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Stabilizing employment emphasized

Cheng Si
Updated: Dec 26,2019 07:17 AM    China Daily

China is working to stabilize the job market by supporting its employment-first policy and improving mechanisms for securing full, high-quality employment, according to a recent State Council guideline.

Six measures are included in the guideline, released on Dec 24, to help stabilize the job market and avoid the potential for elevated unemployment.

Service businesses, including domestic services, tourism and nursing, would get support for encouraging more job creation.

The government will provide more financial support to private enterprises and small and medium-sized enterprises to help them in the domestic market, while their job cuts will be regulated. Flexible employment and entrepreneurship will be emphasized to invigorate the job market. Loan application requirements for people wanting to start small and micro businesses will be relaxed.

The government also will improve the job information monitoring system and allow the jobless to register as unemployed in another province to make job information easier to access.

Large-scale skill training courses will be provided to the jobless under age 20 and those unable to obtain higher education after junior or senior high schools. Financial assistance will be given to those in training courses.

"Though we face great pressure in employment given the current economic landscape, the government is taking positive measures to stabilize the job market," said Chen Lixiang, vice-dean at Peking University's China Institute for Occupation Research. He said pressure on employment comes from adjustments in the domestic economic structure and the international landscape.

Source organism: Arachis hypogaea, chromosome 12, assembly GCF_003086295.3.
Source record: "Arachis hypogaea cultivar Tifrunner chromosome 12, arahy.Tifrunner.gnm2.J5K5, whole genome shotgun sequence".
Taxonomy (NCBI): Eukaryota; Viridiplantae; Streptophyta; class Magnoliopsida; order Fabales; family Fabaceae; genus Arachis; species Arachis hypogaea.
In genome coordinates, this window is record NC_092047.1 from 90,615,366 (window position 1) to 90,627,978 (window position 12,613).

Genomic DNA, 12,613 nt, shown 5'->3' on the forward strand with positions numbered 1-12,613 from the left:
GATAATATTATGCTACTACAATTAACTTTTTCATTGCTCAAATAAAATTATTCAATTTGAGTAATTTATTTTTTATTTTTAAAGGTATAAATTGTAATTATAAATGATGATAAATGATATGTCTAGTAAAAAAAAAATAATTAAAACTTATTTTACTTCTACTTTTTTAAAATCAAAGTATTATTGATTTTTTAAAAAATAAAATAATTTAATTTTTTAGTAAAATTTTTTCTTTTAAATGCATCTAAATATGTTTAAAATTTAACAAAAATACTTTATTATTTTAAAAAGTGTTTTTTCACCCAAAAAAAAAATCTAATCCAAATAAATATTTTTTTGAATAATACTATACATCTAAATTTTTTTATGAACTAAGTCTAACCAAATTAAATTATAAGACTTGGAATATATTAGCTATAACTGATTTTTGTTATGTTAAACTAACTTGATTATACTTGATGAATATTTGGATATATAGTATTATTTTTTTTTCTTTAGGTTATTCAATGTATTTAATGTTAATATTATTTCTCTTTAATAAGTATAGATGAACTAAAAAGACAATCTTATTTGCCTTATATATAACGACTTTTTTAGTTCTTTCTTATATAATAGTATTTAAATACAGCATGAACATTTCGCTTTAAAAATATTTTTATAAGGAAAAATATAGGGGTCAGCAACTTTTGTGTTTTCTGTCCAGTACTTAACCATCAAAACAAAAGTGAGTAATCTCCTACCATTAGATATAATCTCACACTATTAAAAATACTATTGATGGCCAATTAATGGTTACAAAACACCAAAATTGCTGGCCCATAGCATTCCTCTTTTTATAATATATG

"Information technology also is bringing a revolution to the job market with automation," he said. "The emergence of the virtual economy did create some new professionals but it also shocked the real economy and people who serve the real economy."

Li Qiang, vice-president of Zhaopin, an online recruitment platform in Beijing, said some groups are facing greater difficulty in finding jobs.

"Industrial workers may face difficulties seeking jobs in the service sector," he said. "The work they used to do in factories usually involved repetitive tasks requiring strength. However, jobs in the service sector put greater emphasis on brain power. It's important for them to have access to training programs to develop new skills for new jobs," he said.

Still, experts remained positive.

"The economy is growing healthily, which is important for boosting employment," Chen said. "There is pressure on the job market, but it won't become too great."

In March, the employment-first policy was elevated to an important national policy, joining fiscal and monetary policies, for the first time this year.

As of the end of November, there was continuous and stable growth in employment with about 12.79 million new urban jobs created this year, outperforming the target of 11 million set in March, according to the National Bureau of Statistics. Based on an NBS survey in November, the national jobless rate that month was 5.1 percent. Among people 25 to 59 years old, the rate was 4.6 percent, roughly unchanged from October. The unemployment rate is within a reasonable range, the NBS said in a news release.

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